BP, which has sponsored the RSC’s £5 ticket scheme for 16 to 25-year-olds since 2013, has said it is «dismayed» by the decision.
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The Royal Shakespeare Company (RSC) has announced it is ending its partnership with BP after coming under growing pressure over its «sickening» links to the oil giant.
Last week, a group of students threatened to boycott the organisation, saying in a letter that the multinational is «destroying our futures by wrecking the climate».
BP, which has sponsored the renowned theatre company’s £5 ticket scheme for 16 to 25-year-olds since 2013, with 80,000 tickets issued, has said it is «disappointed and dismayed» by the decision.
But in a statement, the RSC said it «cannot ignore» any longer the fact the sponsorship is «putting a barrier» up.
Gregory Doran, the theatre company’s artistic director, and Catherine Mallyon, executive director, said: «Amidst the climate emergency, which we recognise, young people are now saying clearly to us that the BP sponsorship is putting a barrier between them and their wish to engage with the RSC. We cannot ignore that message.
«It is with all of this in mind that we have taken the difficult decision to conclude our partnership with BP at the end of this year. There are many fine balances and complex issues involved and the decision has not been taken lightly or swiftly.»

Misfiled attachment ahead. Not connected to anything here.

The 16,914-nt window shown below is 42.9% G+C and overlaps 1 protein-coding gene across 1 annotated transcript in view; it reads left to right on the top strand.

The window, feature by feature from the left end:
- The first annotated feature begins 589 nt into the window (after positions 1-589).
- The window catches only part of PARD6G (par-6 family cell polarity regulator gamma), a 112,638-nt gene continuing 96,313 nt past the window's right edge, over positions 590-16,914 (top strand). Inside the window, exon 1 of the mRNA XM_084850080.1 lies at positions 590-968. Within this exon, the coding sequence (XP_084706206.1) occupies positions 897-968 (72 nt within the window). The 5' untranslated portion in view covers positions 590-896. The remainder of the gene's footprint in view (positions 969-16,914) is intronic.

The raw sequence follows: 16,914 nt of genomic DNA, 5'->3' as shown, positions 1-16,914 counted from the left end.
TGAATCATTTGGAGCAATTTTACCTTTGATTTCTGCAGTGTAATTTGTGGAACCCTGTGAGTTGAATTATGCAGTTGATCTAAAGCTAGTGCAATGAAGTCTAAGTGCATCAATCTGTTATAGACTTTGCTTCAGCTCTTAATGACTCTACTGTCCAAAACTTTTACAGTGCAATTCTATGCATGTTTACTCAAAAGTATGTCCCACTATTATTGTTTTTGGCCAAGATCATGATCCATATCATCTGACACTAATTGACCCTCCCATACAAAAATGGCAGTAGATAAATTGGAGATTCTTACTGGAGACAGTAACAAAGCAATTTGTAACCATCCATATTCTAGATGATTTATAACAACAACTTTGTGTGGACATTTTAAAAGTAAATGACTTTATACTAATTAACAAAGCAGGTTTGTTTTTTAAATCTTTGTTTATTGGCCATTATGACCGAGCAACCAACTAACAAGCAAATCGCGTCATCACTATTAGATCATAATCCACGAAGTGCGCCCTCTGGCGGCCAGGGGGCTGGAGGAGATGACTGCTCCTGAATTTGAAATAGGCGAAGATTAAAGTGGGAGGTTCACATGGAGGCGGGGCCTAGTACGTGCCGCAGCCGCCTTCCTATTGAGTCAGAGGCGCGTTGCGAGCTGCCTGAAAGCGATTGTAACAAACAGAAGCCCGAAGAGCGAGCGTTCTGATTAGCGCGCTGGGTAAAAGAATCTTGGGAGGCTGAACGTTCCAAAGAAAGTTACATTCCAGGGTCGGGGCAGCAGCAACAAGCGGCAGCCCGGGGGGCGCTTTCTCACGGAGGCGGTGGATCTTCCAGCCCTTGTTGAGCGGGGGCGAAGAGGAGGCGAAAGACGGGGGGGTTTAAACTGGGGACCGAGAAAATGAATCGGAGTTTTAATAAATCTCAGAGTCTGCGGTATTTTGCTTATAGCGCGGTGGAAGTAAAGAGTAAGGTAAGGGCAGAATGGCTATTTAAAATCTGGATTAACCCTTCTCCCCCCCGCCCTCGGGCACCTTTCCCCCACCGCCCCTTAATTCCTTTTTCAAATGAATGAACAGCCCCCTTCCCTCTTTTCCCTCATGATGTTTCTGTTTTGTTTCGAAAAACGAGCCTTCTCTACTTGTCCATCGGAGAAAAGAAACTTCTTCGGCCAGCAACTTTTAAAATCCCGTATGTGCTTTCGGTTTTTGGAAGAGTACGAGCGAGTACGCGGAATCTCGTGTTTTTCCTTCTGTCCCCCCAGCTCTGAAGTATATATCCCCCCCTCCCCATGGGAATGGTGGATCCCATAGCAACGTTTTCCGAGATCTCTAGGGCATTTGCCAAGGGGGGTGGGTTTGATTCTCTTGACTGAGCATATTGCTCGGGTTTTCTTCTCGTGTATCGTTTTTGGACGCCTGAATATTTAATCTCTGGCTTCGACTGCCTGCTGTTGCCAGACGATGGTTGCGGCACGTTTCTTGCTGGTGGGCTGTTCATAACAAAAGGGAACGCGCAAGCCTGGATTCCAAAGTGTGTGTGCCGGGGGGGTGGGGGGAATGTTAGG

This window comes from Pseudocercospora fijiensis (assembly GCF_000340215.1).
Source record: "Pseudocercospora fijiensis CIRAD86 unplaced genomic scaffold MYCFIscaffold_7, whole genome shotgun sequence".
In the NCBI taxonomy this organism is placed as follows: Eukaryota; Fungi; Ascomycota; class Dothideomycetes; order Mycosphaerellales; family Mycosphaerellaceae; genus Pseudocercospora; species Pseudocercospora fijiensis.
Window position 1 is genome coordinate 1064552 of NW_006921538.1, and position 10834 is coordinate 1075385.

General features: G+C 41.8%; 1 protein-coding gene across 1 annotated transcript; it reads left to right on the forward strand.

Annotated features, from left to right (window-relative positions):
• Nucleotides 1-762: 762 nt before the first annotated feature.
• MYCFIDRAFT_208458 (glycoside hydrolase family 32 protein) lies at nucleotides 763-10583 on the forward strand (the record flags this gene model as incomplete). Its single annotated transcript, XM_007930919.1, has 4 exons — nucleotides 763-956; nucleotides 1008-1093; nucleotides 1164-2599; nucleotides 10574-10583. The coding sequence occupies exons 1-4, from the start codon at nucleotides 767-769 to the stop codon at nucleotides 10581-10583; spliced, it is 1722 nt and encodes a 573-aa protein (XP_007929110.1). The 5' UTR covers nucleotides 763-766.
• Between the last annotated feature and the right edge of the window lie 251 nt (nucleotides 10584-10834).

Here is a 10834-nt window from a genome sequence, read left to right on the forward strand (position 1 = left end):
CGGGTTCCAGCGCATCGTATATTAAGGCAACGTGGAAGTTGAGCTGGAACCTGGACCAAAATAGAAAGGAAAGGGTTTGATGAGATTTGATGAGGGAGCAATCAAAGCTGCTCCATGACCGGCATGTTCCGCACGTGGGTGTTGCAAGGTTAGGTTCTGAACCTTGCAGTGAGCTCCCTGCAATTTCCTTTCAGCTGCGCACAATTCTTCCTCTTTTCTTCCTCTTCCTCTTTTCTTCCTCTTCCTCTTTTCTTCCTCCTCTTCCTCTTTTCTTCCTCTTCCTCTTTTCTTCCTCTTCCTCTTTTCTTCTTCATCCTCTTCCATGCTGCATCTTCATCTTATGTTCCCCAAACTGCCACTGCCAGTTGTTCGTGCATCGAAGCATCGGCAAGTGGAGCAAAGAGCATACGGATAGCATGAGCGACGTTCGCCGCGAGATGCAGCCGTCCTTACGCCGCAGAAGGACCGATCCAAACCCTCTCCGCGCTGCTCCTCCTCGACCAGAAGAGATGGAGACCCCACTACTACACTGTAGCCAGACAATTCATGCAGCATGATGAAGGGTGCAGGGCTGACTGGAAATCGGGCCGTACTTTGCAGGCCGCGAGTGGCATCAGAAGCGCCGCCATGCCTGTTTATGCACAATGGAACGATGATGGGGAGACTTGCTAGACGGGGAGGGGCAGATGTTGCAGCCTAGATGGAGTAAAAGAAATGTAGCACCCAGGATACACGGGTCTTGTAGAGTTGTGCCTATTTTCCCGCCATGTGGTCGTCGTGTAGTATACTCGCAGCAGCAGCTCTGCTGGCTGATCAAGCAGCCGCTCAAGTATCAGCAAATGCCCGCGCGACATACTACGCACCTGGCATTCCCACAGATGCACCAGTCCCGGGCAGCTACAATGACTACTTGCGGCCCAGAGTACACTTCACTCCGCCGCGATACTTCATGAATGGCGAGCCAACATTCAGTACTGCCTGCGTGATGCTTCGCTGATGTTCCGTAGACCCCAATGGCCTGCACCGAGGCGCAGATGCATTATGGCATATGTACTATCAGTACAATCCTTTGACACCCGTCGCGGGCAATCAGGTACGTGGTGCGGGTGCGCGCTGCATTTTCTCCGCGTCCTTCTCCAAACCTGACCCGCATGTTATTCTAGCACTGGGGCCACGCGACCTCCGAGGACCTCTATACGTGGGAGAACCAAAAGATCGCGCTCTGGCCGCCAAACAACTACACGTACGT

They thanked BP for its support and said the £5 ticket scheme «remains a priority».
Earlier this year, Oscar-winning actor Sir Mark Rylance, an associate artist with the RSC for 30 years, quit the company over the issue.
Writing for The Guardian and campaign group Culture Unstained, he said: «I feel I must resign as I do not wish to be associated with BP any more than I would with an arms dealer, a tobacco salesman or anyone who wilfully destroys the lives of others alive and unborn.»
Students from Stratford-upon-Avon, Shakespeare’s birthplace, signed a letter calling for an end to the sponsorship last week, criticising BP for its environmental impact, lobbying and human rights record.
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«It is sickening that the works of Shakespeare are being associated with these events,» the letter said — concluding: «BP’s influence is nothing but a stain on the RSC.»
A statement from BP says it is «disappointed that this will bring a successful programme to a premature end».
It added: «We’re dismayed because we share many of the concerns that apparently contributed to the decision.
«We recognise the world is on an unsustainable path and needs to transition rapidly to net-zero in the coming decades. The debate centres around how to deliver this whilst meeting the world’s growing energy demands.»
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BP said it was «focused on this dual challenge», and added: «Ironically, the increasing polarisation of debate, and attempts to exclude companies committed to making real progress, is exactly what is not needed.
«This global challenge needs everyone, companies, governments and individuals, to work together to achieve a low carbon future.»
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The oil firm has been accused of obscuring its damaging environmental impact by supporting arts organisations.
It also sponsors the British Museum, the National Portrait Gallery and the Royal Opera House.